Alternatively, the Mets could take on the $8.5 million owed Wil Myers through the end of the season along with Blake Snell, who’s underperformed expectations since arriving in San Diego and is more expendable with Mike Clevinger back healthy. Trading that pair should allow the Friars to get below the tax threshold to pursue other avenues of improvement, and Snell would be an intriguing project for the Mets who is signed through next season. (Snell would be owed about $4.2 million the rest of this season and $16 million next. He’d count just $10 million against the luxury tax.)
Tampa Bay Rays
Current playoff odds: 70.9 percent
Opening Day playoff odds: 52.7 percent
Peak playoff odds: 74.8 percent (June 9)
Boston’s downturn aids and has been abetted by the Rays, who have won six of seven from the Sox this month to pass them in the standings. Tampa Bay has almost no chance to chase down the Yankees in the AL East, and it sits relatively comfortably in a playoff position, 3 1/2 games better than seventh-place Boston. Maybe that means it’s time for every cost-conscious contender’s favorite summer move: threading the needle.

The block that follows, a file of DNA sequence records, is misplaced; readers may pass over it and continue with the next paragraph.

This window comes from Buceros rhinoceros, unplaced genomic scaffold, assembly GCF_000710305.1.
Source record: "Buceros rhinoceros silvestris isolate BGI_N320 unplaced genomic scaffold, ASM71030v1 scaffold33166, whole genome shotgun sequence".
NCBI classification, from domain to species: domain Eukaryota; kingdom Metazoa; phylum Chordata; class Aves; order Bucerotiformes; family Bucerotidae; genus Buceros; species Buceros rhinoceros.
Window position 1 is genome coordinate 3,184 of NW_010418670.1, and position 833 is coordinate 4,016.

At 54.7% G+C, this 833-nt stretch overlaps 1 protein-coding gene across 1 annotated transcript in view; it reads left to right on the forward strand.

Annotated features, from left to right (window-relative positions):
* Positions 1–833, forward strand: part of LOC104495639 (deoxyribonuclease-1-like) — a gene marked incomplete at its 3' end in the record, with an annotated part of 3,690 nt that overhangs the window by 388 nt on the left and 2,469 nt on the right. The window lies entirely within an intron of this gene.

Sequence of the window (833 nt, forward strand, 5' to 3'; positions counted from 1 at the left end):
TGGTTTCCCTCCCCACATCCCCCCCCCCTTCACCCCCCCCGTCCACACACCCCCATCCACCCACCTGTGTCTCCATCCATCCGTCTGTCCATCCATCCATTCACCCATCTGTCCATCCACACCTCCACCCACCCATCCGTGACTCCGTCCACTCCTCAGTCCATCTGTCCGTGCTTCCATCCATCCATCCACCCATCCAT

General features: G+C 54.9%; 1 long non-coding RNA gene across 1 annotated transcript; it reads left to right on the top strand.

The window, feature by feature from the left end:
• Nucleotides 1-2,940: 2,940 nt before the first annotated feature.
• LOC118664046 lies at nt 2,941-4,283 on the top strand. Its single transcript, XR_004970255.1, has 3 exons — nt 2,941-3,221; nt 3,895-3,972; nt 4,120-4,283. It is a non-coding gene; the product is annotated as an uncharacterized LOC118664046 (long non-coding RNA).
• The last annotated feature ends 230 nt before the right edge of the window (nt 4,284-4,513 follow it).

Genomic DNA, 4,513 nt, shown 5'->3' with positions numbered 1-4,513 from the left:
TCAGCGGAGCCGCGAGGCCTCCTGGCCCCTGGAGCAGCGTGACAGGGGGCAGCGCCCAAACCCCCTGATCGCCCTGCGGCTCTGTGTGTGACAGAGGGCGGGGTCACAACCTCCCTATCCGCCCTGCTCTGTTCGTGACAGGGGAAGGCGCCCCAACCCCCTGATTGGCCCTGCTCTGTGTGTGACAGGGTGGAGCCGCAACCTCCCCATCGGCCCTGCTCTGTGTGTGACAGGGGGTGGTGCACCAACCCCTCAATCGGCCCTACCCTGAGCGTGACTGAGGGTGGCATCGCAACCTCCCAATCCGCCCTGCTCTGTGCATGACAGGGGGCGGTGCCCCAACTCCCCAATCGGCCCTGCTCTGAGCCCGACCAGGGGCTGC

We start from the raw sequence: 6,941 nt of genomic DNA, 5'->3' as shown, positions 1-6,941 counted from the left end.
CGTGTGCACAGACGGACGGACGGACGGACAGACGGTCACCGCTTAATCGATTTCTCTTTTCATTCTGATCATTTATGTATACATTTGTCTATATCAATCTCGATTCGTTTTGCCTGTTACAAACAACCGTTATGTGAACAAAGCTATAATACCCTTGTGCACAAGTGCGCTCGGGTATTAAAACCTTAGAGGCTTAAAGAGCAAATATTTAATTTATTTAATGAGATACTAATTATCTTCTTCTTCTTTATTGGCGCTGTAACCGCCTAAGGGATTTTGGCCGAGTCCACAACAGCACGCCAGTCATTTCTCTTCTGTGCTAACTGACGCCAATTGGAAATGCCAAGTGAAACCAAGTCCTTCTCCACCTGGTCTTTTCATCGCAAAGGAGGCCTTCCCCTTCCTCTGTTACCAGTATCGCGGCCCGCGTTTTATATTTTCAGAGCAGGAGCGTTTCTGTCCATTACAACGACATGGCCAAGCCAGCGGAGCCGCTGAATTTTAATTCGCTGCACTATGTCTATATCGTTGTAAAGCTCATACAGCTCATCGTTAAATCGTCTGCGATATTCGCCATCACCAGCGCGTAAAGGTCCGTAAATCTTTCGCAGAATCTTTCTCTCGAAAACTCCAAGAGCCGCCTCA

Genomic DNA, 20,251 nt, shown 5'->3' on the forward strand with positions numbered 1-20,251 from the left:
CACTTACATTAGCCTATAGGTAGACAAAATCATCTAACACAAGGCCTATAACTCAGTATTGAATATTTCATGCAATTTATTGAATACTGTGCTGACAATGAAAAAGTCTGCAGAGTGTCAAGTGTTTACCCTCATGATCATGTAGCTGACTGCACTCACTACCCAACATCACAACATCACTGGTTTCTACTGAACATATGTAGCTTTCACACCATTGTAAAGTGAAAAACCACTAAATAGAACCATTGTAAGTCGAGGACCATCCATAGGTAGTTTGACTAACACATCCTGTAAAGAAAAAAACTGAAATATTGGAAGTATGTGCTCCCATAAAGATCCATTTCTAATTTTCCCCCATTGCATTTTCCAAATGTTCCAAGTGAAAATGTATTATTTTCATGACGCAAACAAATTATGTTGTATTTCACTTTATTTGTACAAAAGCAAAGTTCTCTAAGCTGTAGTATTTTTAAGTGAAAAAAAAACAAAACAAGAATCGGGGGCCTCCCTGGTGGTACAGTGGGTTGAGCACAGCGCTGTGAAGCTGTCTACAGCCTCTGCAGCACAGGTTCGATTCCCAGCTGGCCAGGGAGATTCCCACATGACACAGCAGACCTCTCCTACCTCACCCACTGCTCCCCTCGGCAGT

The target: Ji-Man Choi
Choi has started 61 games for the Rays, almost all of them at first base against right-handed pitching. His OPS against righties is .820. Like Pederson, he has a track record of futility against lefties, though he’s bucking that trend in a small sample this season (13-for-34). While the Rays wouldn’t necessarily be in a rush to deal a regular in Choi, he does fit the profile of players they’ve moved in the past. He’s got one more year of team control after this season, which would be his age-32 season. Tampa Bay has ready-made replacements on the roster for Choi in Yandy Díaz, Isaac Paredes and Harold Ramirez.